The inclusion criteria were benign and malignant tumours in the pancreatic head or periampullary tumours without obvious vascular and adjacent organ invasion. The exclusion criteria were as follows: locally advanced tumours with vascular invasion or those requiring adjacent organ resection, and distant metastasis.
Clinicopathological characteristics of the patients
Preoperative, perioperative and postoperative characteristics of the patients enrolled in this study were retrospectively collected. The preoperative and perioperative characteristics of the patients mainly included age, sex, body mass index (BMI), comorbidities, American Society of Anesthesiologists (ASA) score, serum levels of albumin (ALB), alanine aminotransferase (ALT), aspartate aminotransferase (AST), and total bilirubin (TBIL), obstructive jaundice, preoperative percutaneous transhepatic cholangial drainage (PTCD), tumour location, pathological type, largest tumour diameter, number of lymph nodes harvested, operation time, estimated blood loss (EBL) and blood transfusion. The postoperative characteristics included postoperative complications and length of hospital stay (LOS). Clinically relevant postoperative pancreatic fistula (CR-POPF), chyle leakage, delayed gastric emptying (DGE), and intra-abdominal haemorrhage were defined by the International Study Group on Pancreatic Surgery (ISGPS) (9-12).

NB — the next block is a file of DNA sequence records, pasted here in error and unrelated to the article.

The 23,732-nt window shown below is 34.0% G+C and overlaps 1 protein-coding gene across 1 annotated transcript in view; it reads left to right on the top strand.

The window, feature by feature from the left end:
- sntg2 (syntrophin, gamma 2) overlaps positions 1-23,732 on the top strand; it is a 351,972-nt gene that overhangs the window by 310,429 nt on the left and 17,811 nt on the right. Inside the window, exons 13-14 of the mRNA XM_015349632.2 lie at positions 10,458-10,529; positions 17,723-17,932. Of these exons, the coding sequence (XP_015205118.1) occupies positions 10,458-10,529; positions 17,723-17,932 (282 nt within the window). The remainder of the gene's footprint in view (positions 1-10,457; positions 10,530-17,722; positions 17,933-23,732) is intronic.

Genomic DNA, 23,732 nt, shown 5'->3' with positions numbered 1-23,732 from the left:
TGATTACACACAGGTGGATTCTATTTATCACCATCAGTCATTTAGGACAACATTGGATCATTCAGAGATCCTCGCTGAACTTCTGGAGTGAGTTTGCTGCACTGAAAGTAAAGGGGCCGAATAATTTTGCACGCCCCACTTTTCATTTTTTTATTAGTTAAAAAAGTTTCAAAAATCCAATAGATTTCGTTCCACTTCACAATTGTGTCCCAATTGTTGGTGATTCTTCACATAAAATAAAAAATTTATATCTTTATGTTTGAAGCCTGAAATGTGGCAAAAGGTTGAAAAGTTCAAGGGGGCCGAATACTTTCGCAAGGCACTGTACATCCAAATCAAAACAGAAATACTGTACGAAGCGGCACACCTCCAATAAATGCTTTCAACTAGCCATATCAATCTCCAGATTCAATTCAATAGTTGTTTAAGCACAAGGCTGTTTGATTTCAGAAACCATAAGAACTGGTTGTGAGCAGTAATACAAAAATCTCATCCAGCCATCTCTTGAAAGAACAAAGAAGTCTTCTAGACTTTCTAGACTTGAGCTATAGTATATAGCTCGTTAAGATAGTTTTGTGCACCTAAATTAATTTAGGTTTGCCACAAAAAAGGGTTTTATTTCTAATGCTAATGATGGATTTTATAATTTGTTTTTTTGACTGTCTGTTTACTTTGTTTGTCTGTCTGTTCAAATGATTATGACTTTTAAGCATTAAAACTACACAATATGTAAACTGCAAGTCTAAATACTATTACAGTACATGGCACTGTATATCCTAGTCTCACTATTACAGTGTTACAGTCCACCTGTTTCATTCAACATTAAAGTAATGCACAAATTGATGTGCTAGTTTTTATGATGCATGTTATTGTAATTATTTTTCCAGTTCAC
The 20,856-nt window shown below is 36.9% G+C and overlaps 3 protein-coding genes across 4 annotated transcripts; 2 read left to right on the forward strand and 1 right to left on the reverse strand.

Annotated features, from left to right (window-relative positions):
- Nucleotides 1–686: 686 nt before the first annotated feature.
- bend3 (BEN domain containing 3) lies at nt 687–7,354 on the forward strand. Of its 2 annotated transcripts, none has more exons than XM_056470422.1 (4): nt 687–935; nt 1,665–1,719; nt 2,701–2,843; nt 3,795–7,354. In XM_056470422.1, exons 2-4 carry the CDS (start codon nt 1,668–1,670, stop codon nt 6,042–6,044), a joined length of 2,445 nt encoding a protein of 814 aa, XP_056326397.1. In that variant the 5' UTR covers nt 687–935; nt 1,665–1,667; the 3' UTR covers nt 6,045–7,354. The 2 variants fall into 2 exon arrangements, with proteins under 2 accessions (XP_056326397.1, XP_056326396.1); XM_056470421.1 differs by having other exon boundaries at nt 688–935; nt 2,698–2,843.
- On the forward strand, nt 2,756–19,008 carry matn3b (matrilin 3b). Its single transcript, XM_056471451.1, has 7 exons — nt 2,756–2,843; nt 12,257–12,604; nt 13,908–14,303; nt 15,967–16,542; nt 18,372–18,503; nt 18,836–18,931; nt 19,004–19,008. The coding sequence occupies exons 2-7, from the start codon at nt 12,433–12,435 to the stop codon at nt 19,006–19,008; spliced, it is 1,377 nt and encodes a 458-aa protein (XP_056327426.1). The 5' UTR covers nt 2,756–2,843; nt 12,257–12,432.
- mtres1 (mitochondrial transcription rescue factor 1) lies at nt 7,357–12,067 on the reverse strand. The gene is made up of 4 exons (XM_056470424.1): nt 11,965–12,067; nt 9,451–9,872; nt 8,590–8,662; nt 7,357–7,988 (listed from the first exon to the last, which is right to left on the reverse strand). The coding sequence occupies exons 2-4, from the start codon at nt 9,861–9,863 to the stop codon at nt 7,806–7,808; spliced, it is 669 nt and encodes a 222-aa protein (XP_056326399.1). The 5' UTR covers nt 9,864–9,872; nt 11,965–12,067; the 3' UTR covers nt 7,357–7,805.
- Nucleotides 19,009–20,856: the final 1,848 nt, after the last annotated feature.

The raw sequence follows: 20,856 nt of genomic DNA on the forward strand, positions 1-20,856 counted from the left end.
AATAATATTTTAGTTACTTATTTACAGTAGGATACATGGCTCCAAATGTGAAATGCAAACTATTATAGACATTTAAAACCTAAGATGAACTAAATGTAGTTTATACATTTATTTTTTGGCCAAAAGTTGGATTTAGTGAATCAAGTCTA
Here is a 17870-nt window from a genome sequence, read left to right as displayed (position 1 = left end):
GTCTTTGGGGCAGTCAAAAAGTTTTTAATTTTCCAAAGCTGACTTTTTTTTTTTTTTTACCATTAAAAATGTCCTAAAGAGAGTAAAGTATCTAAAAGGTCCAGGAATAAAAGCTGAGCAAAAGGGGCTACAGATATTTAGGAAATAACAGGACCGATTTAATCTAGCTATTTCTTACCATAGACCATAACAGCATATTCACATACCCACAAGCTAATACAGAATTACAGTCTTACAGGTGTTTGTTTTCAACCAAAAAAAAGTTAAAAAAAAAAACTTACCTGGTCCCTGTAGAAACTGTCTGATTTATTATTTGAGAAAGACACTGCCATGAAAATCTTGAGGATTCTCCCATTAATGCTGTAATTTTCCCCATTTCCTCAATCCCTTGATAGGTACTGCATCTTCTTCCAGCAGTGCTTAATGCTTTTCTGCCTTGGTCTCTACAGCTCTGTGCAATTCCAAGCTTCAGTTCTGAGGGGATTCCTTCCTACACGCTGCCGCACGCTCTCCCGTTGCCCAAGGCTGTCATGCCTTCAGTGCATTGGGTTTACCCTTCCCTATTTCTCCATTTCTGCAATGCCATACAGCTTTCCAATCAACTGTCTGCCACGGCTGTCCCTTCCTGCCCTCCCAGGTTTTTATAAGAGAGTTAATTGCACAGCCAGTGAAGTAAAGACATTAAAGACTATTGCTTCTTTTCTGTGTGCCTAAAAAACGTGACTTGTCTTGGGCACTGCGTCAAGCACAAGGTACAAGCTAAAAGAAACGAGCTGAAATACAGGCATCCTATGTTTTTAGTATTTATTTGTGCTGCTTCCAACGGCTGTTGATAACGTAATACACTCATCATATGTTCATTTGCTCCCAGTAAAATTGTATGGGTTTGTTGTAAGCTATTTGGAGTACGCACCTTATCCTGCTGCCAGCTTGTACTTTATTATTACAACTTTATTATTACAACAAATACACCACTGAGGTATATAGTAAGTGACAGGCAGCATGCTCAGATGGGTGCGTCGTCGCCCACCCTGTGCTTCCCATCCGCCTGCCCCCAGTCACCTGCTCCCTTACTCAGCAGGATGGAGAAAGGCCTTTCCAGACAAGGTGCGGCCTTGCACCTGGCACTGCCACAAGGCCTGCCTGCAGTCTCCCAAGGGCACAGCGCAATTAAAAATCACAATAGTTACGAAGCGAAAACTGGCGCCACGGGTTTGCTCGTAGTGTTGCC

Patient position, trocar placement and docking